One clever design trick brightens up this HDB home

Studio Wills + Architects made use of a series of diagonal patterns to create a sense of lightness in this 4-room HDB flat

One clever design trick brightens up this HDB home

There are plenty of space-enhancing tips and tricks that both homeowners and designers use to make our small homes look bigger. We knock down walls, buy look-through furniture, and install mirrors everywhere. For more of these tried-and-tested methods, here are 8 ways to make your home feel big.

But every once in a while, we come across a home that makes us re-think the way we approach interior design. In this resale flat, William Ng of Studio Wills + Architects made use of light and shadow – both real and illusionary – to not only introduce visual interest, but also to create a sense of lightness and spaciousness.

About the home

Situated in the middle of the neighbourhood, this 4-room HDB flat (1,162 sqft) is closely surrounded on all sides by high-rise flats. Despite the poor light and the lack of a view, the homeowners bought this unit for its close proximity to the bus and MRT station.

After the makeover by William, the whole place has been transformed into this light-filled space. The only original element restored to its former beauty is the flooring made of broken marble, which also provides the basis of the white and grey palette used in the design.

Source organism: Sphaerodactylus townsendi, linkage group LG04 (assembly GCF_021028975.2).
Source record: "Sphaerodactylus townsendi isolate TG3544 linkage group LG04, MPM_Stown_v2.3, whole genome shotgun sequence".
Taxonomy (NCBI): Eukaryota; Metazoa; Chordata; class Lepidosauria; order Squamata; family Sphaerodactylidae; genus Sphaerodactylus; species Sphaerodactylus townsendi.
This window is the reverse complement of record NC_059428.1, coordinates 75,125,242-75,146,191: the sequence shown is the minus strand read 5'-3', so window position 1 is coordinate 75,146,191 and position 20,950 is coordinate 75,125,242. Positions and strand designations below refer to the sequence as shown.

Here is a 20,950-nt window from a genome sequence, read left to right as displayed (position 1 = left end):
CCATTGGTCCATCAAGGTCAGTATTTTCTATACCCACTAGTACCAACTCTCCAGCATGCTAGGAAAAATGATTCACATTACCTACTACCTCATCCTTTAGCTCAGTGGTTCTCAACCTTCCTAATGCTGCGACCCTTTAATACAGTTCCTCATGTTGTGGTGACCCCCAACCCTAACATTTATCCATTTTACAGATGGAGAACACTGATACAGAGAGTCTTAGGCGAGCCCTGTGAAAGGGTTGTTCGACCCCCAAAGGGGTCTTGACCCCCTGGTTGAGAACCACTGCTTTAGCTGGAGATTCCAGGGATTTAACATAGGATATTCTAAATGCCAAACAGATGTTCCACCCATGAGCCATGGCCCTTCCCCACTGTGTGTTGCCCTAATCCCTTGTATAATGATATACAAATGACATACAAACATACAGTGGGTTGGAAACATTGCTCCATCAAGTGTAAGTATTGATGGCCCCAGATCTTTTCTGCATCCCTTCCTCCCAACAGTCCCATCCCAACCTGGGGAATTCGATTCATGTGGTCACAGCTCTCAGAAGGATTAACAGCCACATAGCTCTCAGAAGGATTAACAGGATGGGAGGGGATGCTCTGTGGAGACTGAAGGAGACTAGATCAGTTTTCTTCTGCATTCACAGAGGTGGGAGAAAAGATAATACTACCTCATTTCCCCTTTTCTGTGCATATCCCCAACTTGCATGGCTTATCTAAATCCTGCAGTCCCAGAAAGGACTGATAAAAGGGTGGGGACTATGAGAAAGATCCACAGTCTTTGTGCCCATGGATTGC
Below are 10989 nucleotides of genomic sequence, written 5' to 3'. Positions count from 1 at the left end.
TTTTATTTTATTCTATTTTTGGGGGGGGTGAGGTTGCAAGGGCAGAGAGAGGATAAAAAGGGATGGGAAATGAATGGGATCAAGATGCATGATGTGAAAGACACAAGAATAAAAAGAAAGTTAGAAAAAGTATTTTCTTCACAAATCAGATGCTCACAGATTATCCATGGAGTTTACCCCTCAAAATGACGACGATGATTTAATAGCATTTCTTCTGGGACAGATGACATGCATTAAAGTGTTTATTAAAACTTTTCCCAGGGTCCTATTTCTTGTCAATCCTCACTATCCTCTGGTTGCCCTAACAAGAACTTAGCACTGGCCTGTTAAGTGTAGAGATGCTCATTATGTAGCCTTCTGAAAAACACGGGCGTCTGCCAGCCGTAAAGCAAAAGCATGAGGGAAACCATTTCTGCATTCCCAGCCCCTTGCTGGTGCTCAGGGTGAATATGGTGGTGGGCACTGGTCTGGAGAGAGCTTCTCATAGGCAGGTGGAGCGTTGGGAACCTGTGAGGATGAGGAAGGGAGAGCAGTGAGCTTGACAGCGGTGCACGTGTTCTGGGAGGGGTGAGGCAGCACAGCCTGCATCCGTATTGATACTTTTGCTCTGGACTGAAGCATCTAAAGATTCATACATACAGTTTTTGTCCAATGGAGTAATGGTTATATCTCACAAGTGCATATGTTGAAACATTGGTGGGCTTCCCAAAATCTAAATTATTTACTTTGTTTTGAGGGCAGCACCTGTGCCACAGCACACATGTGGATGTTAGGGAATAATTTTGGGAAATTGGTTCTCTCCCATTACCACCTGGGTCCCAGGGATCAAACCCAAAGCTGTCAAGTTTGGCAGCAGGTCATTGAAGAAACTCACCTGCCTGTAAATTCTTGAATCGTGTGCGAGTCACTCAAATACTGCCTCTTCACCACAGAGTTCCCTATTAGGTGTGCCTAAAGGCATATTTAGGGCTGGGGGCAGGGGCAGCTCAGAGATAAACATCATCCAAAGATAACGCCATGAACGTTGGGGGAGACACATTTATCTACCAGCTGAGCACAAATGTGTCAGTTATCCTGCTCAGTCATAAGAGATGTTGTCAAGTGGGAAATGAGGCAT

edStudio-Wills_Untitled-#8_Photograph-01 Entering the home

Living and study areas

The original outdoor balcony has been converted to become part of the living room. On one side, a study nook is carved out of the space, while on the opposite wall, a similar space is set aside for a piano. Both the desk and the piano can be easily concealed by large sliding panels. Illusionary rays of light are evoked with the diagonal placements of the laminate finishing.

edStudio-Wills_Untitled-#8_Photograph-02 Living room

edStudio-Wills_Untitled-#8_Photograph-03 The living room and the study nook

edStudio-Wills_Untitled-#8_Photograph-04 Study nook

edStudio-Wills_Untitled-#8_Photograph-05 The study nook can be neatly hidden away

Dining room and kitchen

Besides not having any windows, the dining room was enclosed on both sides by a bedroom and the kitchen. The area was opened up by hacking away the boundary walls of the kitchen.

A set of pocket sliding glass door was introduced to enclose the kitchen when the homeowners wanted to do heavy cooking. Counters topped with Frosty Carrina from Caserstone provide sufficient workspace while maintaining the overall white and grey palette. Its white base and light grey veins complement the existing broken marble flooring.

edStudio-Wills_Untitled-#8_Photograph-06 Dining room

edStudio-Wills_Untitled-#8_Photograph-07 Kitchen

edStudio-Wills_Untitled-#8_Photograph-08Looking out of the kitchen into the living and dining

edStudio-Wills_Untitled-#8_Photograph-09The view of the dining room from the kitchen

The bedrooms

The same design feature of illusionary light rays is seen in the private areas of the home, bringing in a sense of light and brightening the space.


edStudio-Wills_Untitled-#8_Photograph-11Bed and wardrobe in the bedroom

edStudio-Wills_Untitled-#8_Photograph-12Wardrobe in the master bedroom

edStudio-Wills_Untitled-#8_Photograph-13Master bedroom


 Photography by Beton Brut



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